Many people are now calling for Cramer to resign, others even for CNBC to shut down as a whole.[7] Others, like Alessandra Stanly from the New York Times, simply don't get it. She wrote "Part of Mr. Stewart's frustration may stem from the fact that while he clearly won the debate, Mr. Cramer and CNBC stood to profit from the encounter."[8] What? Stewart's frustration is completely unrelated to whatever the potential benefits for CNBC and Cramer were. His frustration is that they were not doing their jobs of watchmen, but doing the exact opposite by being platforms of financial spin used for market manipulation.

Hopefully Cramer and CNBC will cleanup. Cramer seems to show goodwill, but the NBC conglomerate seems unwilling to even discuss the issue in a straightforward manner. They've asked of their anchors to ignore the story.[9] And their anchors complied (so much for your journalistic integrity Mr. Olbermann). Some even flat-out lied about it, like Joe Scarborough who, when asked about the absence of Cramer on his morning show (Cramer was supposed to show up on his show for post-interview comments), replied "No Cramer. Perhaps another example of oversleeping. Guess he had a late night."[9]

I guess the ball lies in Cramer's court now.


[1] The Daily Show (12 March 2009). "12 March 2009 episode", Comedy Central. Accessed 14 March 2009.
[2] The Daily Show (4 March 2009). "4 March 2009 episode (Clip 1 of 4)", Comedy Central. Accessed 14 March 2009.
[3] Jim Cramer (10 March 2009). "Cramer Takes on the White House, Frank Rich and Jon Stewart", Mainstream. Accessed 14 March 2009.
[4] The Daily Show (9 March 2009). "9 March 2009 episode (Clip 1 of 4)", Comedy Central. Accessed 14 March 2009.
[5] Crossfire (15 October 2004). "15 October 2004 episode", CNN. Accessed 14 March 2009.
[6] Ken Fisher (6 January 2005). "Jon Stewart wins, CNN cancels Crossfire", Ars Technica. Accessed 14 March 2009.
[7] Personal conversations with friends and acquaintances.
[8] Alessandra Stanley (14 March 2009). "High Noon on the Set: Cramer vs. Stewart ", New York Times. Accessed 14 March 2009.
[9] Steve Krakauer (13 March 2009). "MSNBC Producers Asked Not To Highlight Cramer/Stewart", Mediabistro. Accessed 14 March 2009.

Patents are evil

Wikipedia writes "A patent is a set of exclusive rights granted by a state to an inventor or his assignee for a limited period of time in exchange for a disclosure of an invention".[1] That, in and of itself, is not evil. What is evil is that patents prevent society from using good ideas because patent holders generally do no care to build and sell their inventions as much they hopes to be able to sue the crap out of anyone who makes something remotely similar.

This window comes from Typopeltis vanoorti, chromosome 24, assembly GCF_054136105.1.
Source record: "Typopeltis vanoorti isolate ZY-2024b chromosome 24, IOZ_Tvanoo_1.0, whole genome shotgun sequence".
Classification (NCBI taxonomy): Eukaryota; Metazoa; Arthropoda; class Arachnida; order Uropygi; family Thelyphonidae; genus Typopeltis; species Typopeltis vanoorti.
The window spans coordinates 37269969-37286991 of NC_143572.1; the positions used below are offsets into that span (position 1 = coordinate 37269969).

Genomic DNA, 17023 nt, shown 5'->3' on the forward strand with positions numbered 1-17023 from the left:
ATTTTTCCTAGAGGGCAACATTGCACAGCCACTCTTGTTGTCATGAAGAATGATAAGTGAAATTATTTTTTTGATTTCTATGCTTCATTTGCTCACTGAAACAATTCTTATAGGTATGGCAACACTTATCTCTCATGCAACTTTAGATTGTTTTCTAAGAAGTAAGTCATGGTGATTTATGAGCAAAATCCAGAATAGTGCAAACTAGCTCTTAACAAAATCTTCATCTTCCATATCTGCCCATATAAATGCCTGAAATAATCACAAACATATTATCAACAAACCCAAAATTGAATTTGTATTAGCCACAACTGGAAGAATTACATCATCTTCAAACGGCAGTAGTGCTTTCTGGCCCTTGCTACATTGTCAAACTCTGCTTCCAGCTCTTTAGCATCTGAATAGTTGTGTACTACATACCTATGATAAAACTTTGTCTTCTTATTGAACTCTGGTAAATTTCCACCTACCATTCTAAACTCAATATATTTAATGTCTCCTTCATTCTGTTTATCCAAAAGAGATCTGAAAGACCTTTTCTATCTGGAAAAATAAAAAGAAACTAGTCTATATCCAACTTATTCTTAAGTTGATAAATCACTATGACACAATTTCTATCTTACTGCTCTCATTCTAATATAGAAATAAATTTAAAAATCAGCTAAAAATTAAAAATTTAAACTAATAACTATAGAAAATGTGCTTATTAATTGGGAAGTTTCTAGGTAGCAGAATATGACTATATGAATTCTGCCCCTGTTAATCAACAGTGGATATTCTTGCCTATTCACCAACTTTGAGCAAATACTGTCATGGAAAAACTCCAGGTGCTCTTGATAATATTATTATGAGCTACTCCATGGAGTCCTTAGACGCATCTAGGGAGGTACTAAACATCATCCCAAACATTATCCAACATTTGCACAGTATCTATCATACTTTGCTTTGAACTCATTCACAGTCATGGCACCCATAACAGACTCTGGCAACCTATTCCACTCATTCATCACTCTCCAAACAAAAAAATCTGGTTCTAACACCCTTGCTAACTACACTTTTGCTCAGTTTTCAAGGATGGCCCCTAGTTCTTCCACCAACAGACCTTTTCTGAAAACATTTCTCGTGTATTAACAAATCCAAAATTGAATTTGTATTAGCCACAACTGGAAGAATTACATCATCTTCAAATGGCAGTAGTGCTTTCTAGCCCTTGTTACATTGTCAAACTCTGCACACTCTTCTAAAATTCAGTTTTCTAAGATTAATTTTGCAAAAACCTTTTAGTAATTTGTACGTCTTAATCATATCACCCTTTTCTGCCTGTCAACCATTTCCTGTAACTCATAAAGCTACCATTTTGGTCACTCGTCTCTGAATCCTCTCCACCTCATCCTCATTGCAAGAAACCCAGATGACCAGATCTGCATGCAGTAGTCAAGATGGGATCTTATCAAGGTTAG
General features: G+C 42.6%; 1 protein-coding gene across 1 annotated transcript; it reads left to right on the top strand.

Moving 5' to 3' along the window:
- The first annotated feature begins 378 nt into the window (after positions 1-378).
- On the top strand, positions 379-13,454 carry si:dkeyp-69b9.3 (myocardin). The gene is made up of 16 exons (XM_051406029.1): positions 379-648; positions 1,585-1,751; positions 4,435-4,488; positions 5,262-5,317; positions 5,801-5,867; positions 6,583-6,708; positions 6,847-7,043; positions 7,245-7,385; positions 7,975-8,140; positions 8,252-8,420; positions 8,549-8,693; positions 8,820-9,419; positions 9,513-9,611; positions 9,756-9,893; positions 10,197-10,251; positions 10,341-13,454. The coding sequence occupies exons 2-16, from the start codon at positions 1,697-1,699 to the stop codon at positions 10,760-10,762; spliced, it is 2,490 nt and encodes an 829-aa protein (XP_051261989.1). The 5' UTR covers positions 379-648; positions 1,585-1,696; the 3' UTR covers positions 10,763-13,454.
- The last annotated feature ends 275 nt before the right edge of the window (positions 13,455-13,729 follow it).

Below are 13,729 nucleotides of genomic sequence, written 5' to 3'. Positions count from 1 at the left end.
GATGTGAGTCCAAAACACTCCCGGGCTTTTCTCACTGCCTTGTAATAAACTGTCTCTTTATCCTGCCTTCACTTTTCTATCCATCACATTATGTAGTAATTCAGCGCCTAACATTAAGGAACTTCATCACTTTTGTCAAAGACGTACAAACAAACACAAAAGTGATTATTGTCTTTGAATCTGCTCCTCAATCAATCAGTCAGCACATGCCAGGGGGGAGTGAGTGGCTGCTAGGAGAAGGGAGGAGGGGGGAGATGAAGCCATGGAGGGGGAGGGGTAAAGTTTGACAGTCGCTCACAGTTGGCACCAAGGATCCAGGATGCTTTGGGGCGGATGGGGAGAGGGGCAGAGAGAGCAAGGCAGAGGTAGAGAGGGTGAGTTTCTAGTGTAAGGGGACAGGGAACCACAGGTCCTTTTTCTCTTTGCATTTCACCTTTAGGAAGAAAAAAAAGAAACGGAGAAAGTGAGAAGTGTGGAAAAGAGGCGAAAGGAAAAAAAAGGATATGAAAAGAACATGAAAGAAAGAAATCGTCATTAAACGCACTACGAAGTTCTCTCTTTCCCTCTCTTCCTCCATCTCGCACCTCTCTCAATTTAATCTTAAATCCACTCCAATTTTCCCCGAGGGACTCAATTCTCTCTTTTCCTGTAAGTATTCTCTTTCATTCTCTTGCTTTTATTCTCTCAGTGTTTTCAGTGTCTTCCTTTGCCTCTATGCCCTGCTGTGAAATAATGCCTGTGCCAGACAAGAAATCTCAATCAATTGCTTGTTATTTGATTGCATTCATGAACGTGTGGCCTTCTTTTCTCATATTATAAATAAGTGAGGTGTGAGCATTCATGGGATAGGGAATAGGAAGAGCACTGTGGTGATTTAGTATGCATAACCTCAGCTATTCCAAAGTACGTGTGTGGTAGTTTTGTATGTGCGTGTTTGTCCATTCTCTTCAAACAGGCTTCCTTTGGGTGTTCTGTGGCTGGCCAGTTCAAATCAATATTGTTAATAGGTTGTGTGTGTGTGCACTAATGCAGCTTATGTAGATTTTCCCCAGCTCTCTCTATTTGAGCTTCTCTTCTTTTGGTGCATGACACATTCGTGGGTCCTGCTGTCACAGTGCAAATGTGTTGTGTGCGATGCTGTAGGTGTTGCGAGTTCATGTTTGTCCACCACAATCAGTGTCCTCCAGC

What patents are supposed to do

The reason why patents exists is because someone thought it was a good idea to protect inventors' intellectual right and to ensure that they could benefit from their ingenuity.[2] For example Jimmy who invents a fusion-propelled skateboard in his basement applies for a patent to ensure he can raise money and build a fusion-propelled skateboard factory without getting one-upped by someone who heard of the idea, but already has the money. Patents are meant to give those with less resources a fighting chance at success. Or so we're told.

What patents actually do

Patents are an idea which came from the 1400s or so (according to Wikipedia at least).[3] They guaranteed some people the exclusive rights to sell or trade certain commodities. Back then, the intentions behind issuing patents was not the noble "giving Jimmy a chance at success"; their purpose was to enforce cartels and monopolies. As monarchy fell, so did state-sanctioned monopolies. Capitalism and free market gradually spread, competition thrived, and everyone was happy. However, the definitions of patents haven't changed. Patents are still things that guarantee the exclusive right to sell or trade a commodity. They are not designed to help inventors protect their rights in a market, they are designed to help inventors hog the market for 10–20 years (if not more).[4-5] Or rather, patents define the rights of inventors to be those of monopoly.

Now there are two things at play here:
• Most patents are not filed by "Jimmy the neighbour". Most patents are filed by research corporations and already-established businesses.[6]